I don’t know if it’s a moral panic, but certainly there is an illiberal response to the fears of an epidemic of sexual abuse on campus. We know that it has led to injustices, such as the wrongful expulsion and tarnishing of an innocent accused. I have actually had female students write to me saying they’ve heard rumors that some scientists are afraid of accepting female graduate students because if any of them makes an accusation of a sexual harassment in an atmosphere where you believe the victim, it’s impossible for them to defend themselves. They don’t really want to take the chance. So that’s a negative consequence of having a policy that is not driven by principles of evidence.
And a third is that accusations of sexual misconduct, if they are not based on fact and evidence, can be used as a weapon to attack enemies, such as the accusation that Robert Mueller, the director of the investigation about Russian interference in the election, has been the target of a presumably bogus accusation. You can see the potential for abuse: If victims are always believed, then anyone can be accused of anything, no matter how innocent. That is, of course, why standards of justice arose in the first place, because by many people’s standards of justice, where an accusation of, say, witchcraft is sufficient to burn a witch, it’s clear how that led to horrific abuses. And that’s why we have rule of law, principles of justice, and rights such as confronting one’s accuser — things that go back to the Constitution, and probably before that to the Magna Carta. It would be unwise go back to the Middle Ages when it comes to accusations of wrongdoing.
While arguing that life has vastly improved, you also point out that past performance is no guarantee of future results. Is there any data that gives you cause for optimism about what’s in store the future of our species?
One is that the major positive trends — prosperity, longevity, education, peace, democracy — are not doing a U-turn, despite panicky claims of the past two years.
Another is that many ideas are being developed for supplying carbon-free energy to the world, including fourth-generation nuclear power, carbon capture and storage, large-scale storage of energy generated by renewables, and even nuclear fusion.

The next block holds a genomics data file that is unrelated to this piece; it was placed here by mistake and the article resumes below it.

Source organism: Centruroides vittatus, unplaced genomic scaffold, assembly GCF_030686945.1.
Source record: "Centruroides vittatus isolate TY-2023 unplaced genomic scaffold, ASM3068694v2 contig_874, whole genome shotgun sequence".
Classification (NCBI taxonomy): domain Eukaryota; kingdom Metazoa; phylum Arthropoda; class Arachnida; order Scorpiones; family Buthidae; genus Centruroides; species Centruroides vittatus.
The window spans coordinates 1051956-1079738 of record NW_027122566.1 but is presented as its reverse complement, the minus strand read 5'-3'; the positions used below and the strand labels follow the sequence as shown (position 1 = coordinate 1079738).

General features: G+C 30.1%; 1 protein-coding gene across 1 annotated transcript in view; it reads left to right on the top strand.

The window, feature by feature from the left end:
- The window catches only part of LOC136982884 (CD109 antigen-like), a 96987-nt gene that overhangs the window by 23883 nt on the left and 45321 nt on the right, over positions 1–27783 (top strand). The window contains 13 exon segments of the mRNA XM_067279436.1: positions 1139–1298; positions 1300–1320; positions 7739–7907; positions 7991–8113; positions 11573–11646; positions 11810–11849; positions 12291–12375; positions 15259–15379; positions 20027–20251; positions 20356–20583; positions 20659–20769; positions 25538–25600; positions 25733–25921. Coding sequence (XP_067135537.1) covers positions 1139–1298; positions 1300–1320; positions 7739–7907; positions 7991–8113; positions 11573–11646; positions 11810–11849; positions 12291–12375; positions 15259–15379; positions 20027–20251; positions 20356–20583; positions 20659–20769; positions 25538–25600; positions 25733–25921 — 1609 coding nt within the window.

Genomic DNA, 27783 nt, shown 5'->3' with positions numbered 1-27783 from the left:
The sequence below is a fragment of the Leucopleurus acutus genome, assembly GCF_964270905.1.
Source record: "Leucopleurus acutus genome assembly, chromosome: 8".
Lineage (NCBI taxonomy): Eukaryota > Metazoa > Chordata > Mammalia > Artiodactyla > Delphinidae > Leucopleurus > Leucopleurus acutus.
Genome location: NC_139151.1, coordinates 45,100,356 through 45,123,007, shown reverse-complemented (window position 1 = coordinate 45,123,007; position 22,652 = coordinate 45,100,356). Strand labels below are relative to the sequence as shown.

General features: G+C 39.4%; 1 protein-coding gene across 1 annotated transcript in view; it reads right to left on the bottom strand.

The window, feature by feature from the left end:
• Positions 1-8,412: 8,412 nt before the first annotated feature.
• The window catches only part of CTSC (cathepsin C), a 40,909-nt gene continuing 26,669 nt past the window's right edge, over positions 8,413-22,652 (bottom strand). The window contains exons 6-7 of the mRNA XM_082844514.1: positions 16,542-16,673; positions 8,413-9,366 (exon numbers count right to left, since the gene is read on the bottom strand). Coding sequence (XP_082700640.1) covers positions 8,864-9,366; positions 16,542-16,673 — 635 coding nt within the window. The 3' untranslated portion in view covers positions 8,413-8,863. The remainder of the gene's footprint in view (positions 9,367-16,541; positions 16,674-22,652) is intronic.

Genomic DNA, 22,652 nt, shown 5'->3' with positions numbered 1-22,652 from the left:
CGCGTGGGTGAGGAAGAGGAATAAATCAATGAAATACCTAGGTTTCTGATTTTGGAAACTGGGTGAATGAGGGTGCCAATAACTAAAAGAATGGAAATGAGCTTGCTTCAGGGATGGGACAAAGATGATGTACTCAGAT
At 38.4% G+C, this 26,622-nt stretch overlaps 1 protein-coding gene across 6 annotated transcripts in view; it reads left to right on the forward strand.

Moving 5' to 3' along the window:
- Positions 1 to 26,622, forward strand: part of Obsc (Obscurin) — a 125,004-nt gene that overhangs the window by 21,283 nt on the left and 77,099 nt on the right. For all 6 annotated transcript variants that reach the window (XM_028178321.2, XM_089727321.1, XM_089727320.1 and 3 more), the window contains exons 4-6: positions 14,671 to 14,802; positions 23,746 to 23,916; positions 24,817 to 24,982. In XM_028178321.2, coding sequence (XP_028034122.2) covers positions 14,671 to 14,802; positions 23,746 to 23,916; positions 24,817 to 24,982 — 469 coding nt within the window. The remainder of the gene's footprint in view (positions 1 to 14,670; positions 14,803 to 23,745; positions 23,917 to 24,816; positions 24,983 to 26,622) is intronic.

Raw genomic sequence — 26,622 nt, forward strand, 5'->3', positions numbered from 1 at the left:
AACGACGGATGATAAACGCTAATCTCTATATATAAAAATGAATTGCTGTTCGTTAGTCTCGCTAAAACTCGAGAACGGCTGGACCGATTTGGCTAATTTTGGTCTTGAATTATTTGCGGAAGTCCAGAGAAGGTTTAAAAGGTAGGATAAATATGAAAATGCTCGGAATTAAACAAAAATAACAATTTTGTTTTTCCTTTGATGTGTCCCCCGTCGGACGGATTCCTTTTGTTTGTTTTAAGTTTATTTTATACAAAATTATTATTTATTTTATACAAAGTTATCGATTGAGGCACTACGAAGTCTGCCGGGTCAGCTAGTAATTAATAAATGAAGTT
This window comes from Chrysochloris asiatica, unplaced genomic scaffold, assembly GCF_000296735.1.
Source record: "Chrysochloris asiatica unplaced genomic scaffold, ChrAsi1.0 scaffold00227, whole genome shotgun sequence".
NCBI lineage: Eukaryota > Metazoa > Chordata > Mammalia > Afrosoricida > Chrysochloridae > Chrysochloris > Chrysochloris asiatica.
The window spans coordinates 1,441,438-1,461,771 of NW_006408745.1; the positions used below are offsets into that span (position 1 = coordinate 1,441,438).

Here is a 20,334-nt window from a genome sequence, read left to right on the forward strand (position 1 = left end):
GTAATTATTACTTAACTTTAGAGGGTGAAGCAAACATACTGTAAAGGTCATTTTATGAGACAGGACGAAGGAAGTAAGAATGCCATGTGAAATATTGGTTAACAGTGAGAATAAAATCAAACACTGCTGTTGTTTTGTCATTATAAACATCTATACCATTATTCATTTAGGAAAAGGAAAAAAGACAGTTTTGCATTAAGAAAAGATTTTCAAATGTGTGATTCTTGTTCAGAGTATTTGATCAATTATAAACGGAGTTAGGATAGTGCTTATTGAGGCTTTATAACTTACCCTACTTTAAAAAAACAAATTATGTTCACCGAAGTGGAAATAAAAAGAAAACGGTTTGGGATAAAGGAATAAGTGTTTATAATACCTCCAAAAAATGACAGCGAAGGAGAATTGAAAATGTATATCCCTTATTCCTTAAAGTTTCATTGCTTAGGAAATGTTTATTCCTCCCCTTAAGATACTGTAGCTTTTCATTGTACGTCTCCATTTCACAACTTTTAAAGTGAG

A third is that the world may have reached peak populism: The number of countries led by nationalist populist governments has plateaued over eight years, and populist policies are facing strong pushback.
How can we combat our own pessimistic tendencies?
As I said in the book, remember your math: An anecdote is not a trend. Remember your history: The fact that something is bad today doesn’t mean it was better in the past. Keep some perspective. Not every problem is a crisis, plague, epidemic, or existential threat, and not every change is the End of This, the Death of That, or the Dawn of a Post-Something Era. Don’t confuse pessimism with profundity: Problems are inevitable, but problems are solvable, and diagnosing every setback as a symptom of a sick society is a cheap grab for gravitas.
I’m more aware of how our norms can change for the better if people use their ingenuity to come up with better ways that we can manage our affairs.
On a more personal note, has your research into the Enlightenment values influenced the way you live your own life?
It has reinforced to me the importance of self-control and emotional regulation, of taking other people’s opinions into account, and double- and triple-checking my own intuitions and gut feelings. And it has also engaged me more in both politics and philanthropy. I think I’ve been reminded of how much progress we’ve made. I was apt to think that charity was just a means of feeling good about yourself, that political action was a way to feel a form of do-goodism that didn’t really lead to any progress. Now I’m more aware of how our laws, our norms, can change for the better if people use their ingenuity to come up with better ways that we can manage our affairs and apply pressure to implement them.
So, in saying that violence has decreased, you’re saying that civilization has ennobled an essentially nasty, violent species?
Well, nobler. Noble would be an overstatement. But I would say yes. I think a species that has managed to outgrow tribal feuding, sacrifice, slavery, and possibly interstate war has become nobler despite itself. Not because our impulses have gotten nobler, but simply because we’ve developed a workaround for the ignoble parts of our nature. We’re an inventive species that has the means to not only come up with new ideas but also share them using language, learn from our mistakes, retain innovations that work, and every once in a while, we figure out a way of taming our dark side. And if we retain those as part of our norms and institutions, then we can behave better, even if we haven’t become any better.
One last question, because I noticed your music selection for ‘Desert Island Discs’ a few years ago, where the most recent piece of music you chose was Elvis Costello’s song ‘God’s Comic’ from 1989. If the theme of our discussion today is that life has gotten better, will you at least admit that music and music tastes have declined?
[Laughs.] Well, I actually worry about that, because that is my intuition. But based on the self-doubt we just talked about, I have to check myself before saying it, because I know that it’s what every generation says. I do ask my students about their favorite period of music — this is a generation that was unborn when my musical tastes were formed — and a number of them listen to Simon and Garfunkel, Marvin Gaye, and so on and tell me that the best time for popular music was the ’60s and ’70s. So that’s a useful reality check before I leap to the intuitive conclusion that popular music has gone downhill.
About this MAGAZINE